Water is a vital economic and natural resource. Many communities across the U.S. face significant and often unique challenges with water scarcity and infrastructure. In episode 7 of the Notice & Comment podcast, three of our lawyers recap various water issues facing communities, including highlighting recent discussions from the 2018 One Water Summit and Indiana Delegation Roundtable. Topics include aging infrastructure, revenue and rate tension, annexation and privatization considerations, and reuse possibilities.
Water poses unique and varying challenges across the U.S. Many older communities, such as those concentrated in the Midwest, Northeast and Northwest, face huge funding liabilities for aging infrastructure and to address combined sewer overflows. For example, Indianapolis alone is spending over $1 billion to upgrade its combined sewer system. In the West, accessibility and availability of water are the top concerns, while the South is experiencing flooding issues.
A Finite Resource
Given the lack of a nationwide water policy, states are experimenting with their own approaches to water issues. In Indiana, 2018 legislation established a Water Task Force to consider challenges to the state’s drinking, wastewater and stormwater systems. The group is seeking to quantify Indiana’s water inventory and plan for the long-term security of Indiana’s water access. While the Midwest historically has had a plentiful water supply, a drought in 2011-12 and water contamination issues in Flint, Michigan, have emphasized the importance of water policy and regulation. As Indiana expands its manufacturing base, many areas may lack sufficient water to support large industrial operations that are desired in critical areas, adding to the sense of urgency.
While the federal government funds about 25 percent of road and bridge infrastructure, it provides only about 4 percent of funding for water utilities.
Revenue and Funding
Utilities continually face revenue challenges. As consumers become more efficient in our water use, overall revenue to maintain these utilities decreases. In some large cities, population shrinkage is cutting revenue. Meanwhile, utilities’ overhead does not decline – they must maintain their infrastructure, pay bills and pay staff even when consumers decrease.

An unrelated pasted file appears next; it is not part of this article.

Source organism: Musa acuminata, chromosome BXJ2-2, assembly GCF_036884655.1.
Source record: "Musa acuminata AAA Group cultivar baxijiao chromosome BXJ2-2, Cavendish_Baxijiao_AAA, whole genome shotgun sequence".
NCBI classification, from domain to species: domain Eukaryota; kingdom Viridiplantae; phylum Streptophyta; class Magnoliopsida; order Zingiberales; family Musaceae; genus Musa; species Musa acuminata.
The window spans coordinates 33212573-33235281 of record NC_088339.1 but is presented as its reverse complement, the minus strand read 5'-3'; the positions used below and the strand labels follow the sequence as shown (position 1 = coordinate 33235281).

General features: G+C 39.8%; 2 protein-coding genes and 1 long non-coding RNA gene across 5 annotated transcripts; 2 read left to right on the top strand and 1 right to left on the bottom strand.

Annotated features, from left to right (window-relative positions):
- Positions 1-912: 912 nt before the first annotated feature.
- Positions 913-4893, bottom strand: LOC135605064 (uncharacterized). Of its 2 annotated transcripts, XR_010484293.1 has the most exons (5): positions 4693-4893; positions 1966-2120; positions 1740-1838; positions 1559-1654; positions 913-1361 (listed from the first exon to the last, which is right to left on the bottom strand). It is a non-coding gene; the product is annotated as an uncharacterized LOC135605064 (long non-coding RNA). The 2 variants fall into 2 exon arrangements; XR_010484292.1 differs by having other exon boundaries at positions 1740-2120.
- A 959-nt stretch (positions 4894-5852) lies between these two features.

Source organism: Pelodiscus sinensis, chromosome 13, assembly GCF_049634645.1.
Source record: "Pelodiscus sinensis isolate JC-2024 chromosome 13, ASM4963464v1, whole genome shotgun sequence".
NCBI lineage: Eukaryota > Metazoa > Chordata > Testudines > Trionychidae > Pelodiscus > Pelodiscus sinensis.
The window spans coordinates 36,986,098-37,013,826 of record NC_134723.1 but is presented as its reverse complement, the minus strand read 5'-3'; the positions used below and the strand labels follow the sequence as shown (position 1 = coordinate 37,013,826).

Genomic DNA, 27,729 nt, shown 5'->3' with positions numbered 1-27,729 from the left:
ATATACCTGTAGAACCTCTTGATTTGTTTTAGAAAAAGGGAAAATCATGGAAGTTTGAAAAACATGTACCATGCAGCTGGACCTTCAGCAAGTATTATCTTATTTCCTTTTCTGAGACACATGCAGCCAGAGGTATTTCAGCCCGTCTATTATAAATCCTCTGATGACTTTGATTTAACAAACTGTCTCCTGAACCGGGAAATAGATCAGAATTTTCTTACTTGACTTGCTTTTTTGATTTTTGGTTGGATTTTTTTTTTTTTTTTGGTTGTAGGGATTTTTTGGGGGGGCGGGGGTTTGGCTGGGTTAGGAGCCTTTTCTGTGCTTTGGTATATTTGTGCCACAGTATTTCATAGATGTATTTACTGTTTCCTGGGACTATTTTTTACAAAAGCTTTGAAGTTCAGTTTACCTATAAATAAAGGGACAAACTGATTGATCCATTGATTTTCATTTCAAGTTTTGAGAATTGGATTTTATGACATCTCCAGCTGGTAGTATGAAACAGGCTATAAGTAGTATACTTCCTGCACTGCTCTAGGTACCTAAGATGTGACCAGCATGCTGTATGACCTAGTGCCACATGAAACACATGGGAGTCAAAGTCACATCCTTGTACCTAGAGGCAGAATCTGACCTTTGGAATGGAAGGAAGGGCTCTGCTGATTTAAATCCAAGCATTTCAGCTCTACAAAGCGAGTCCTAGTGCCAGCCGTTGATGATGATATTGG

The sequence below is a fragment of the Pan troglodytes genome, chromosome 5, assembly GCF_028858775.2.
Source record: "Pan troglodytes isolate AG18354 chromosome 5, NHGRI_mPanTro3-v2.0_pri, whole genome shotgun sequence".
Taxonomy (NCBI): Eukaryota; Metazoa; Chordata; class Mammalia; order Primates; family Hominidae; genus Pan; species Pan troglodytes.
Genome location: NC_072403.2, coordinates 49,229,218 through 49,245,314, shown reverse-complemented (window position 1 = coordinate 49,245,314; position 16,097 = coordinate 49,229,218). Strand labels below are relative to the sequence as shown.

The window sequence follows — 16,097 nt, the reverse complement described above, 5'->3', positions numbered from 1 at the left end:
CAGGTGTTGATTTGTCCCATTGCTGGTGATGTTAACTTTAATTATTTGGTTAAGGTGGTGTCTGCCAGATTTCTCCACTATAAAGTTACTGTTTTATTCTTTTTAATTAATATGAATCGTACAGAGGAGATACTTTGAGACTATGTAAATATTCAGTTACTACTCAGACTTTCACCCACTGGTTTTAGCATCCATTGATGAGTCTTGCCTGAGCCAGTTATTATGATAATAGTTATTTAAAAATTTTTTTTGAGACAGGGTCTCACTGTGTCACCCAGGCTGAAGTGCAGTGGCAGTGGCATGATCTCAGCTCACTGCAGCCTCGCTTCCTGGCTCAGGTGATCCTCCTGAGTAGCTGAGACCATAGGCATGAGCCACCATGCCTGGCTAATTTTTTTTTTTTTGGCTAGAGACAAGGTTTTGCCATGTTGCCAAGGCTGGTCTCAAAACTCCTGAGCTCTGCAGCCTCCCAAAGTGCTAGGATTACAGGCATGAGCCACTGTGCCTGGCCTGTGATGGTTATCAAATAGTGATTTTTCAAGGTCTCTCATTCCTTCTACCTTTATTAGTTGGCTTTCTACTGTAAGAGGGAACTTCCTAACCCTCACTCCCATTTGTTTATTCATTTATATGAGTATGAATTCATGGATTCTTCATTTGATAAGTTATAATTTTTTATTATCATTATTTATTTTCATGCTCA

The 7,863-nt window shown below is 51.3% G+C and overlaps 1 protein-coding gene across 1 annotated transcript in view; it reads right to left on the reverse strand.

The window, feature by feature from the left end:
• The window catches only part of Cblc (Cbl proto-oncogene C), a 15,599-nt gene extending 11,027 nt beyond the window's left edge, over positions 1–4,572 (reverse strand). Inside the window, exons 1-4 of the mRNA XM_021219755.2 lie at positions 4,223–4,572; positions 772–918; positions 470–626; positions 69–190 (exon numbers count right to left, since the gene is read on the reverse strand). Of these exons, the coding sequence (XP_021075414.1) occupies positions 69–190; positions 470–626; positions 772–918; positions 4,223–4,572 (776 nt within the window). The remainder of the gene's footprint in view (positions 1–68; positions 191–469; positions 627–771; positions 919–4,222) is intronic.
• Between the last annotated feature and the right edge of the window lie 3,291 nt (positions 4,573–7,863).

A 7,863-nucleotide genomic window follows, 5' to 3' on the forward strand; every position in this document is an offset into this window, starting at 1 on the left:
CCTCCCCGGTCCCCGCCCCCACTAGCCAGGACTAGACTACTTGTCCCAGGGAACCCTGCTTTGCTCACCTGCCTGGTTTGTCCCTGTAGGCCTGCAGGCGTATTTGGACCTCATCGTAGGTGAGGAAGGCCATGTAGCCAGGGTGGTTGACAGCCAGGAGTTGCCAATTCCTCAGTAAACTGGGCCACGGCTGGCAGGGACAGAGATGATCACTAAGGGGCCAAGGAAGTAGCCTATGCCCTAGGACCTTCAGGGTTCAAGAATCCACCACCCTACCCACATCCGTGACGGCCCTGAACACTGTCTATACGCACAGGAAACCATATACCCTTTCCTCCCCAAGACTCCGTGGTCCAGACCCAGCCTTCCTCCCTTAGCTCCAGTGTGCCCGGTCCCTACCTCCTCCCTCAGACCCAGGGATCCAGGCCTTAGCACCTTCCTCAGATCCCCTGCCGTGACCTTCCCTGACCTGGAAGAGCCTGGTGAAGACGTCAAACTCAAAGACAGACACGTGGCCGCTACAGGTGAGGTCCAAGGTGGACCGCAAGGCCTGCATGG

Water infrastructure funding has historically been the responsibility of state and local governments. While the federal government funds about 25 percent of road and bridge infrastructure, it provides only about 4 percent of funding for water utilities. Meanwhile, publicly owned utilities often face political pressure to keep rates low. Utilities are an unseen cost in most consumers’ budgets (because rates are low) and infrastructure upgrades are an unseen benefit – so rate increases are felt strongly, and consumers often do not recognize the need or value.
Many utilities are regulated by both state and local governments. Multiple layers of approval make changes and upgrades more complex. Varying regulations across a state often prevent a consistent approach to solutions.
The Potential Solutions
- Privatization. Indiana has been at the forefront of public-private partnerships for its water utilities. For example, cities such as Indianapolis and Westfield, Indiana, have transferred ownership of water and wastewater utilities to private entities. This solution provides new resources and funding opportunities to the utility along with greater opportunity for the employees.
- Annexation. As urban sprawl proliferates and utilities extend far beyond corporate boundaries to service developing areas, municipalities may consider annexing newly developed areas to bring new ratepayers into their system.
- Water reuse and reclamation. Cities like Chicago are processing their waste and drawing out the phosphorus for other uses. Many states are implementing soil and water conservation programs for agribusinesses. Some companies are creating mini wastewater facilities on their properties to avoid the dangers of not having water access or paying higher rates for water use. The challenge of this approach is that it pits industry against consumers, because these companies are spending less on water, but the utilities’ operating costs do not decrease – and consumers must pick up the slack.
The One Water Summit opened the door to fascinating and important conversations about water use, considering all sides of the issue. Later this year, Faegre Baker Daniels will reconvene the Indiana Delegation Roundtable participants to continue the conversation.
“Notice & Comment: Faegre Baker Daniels Environmental Podcast” showcases attorneys from Faegre Baker Daniels’ offices nationwide and guests as they discuss cutting-edge issues in environmental law. Topics cover the spectrum of federal and state environmental laws, including the Clean Water Act, Clean Air Act, Endangered Species Act, NEPA, SDWA, CERCLA, RCRA and TSCA – all from a practitioner’s perspective.
Note: The opinions expressed in this podcast do not necessarily reflect the views of Faegre Baker Daniels or our clients.